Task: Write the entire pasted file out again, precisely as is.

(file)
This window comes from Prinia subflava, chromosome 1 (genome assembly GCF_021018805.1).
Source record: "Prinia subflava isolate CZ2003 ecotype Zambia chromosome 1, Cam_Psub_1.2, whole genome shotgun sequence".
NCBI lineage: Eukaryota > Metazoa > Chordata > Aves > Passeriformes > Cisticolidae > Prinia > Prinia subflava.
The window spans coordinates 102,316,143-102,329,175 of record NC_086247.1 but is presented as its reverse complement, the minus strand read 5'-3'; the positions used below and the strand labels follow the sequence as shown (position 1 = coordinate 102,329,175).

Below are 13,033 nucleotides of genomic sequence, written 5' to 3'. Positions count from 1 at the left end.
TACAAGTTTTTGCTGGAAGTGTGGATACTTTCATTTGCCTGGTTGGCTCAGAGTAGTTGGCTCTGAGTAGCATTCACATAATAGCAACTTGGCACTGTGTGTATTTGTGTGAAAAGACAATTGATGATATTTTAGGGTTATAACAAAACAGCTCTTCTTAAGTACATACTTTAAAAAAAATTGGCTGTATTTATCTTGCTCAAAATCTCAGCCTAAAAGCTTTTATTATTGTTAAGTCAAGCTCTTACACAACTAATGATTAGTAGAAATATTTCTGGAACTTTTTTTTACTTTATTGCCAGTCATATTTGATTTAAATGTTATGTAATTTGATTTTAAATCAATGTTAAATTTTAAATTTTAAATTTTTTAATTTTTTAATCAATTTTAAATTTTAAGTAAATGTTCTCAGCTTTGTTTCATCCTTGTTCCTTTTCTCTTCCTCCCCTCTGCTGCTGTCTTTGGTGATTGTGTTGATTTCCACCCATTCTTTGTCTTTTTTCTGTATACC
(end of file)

This window comes from Prinia subflava, chromosome 1 (genome assembly GCF_021018805.1).
Source record: "Prinia subflava isolate CZ2003 ecotype Zambia chromosome 1, Cam_Psub_1.2, whole genome shotgun sequence".
NCBI lineage: Eukaryota > Metazoa > Chordata > Aves > Passeriformes > Cisticolidae > Prinia > Prinia subflava.
The window spans coordinates 102,316,143-102,329,175 of record NC_086247.1 but is presented as its reverse complement, the minus strand read 5'-3'; the positions used below and the strand labels follow the sequence as shown (position 1 = coordinate 102,329,175).

Below are 13,033 nucleotides of genomic sequence, written 5' to 3'. Positions count from 1 at the left end.
TACAAGTTTTTGCTGGAAGTGTGGATACTTTCATTTGCCTGGTTGGCTCAGAGTAGTTGGCTCTGAGTAGCATTCACATAATAGCAACTTGGCACTGTGTGTATTTGTGTGAAAAGACAATTGATGATATTTTAGGGTTATAACAAAACAGCTCTTCTTAAGTACATACTTTAAAAAAAATTGGCTGTATTTATCTTGCTCAAAATCTCAGCCTAAAAGCTTTTATTATTGTTAAGTCAAGCTCTTACACAACTAATGATTAGTAGAAATATTTCTGGAACTTTTTTTTACTTTATTGCCAGTCATATTTGATTTAAATGTTATGTAATTTGATTTTAAATCAATGTTAAATTTTAAATTTTAAATTTTTTAATTTTTTAATCAATTTTAAATTTTAAGTAAATGTTCTCAGCTTTGTTTCATCCTTGTTCCTTTTCTCTTCCTCCCCTCTGCTGCTGTCTTTGGTGATTGTGTTGATTTCCACCCATTCTTTGTCTTTTTTCTGTATACC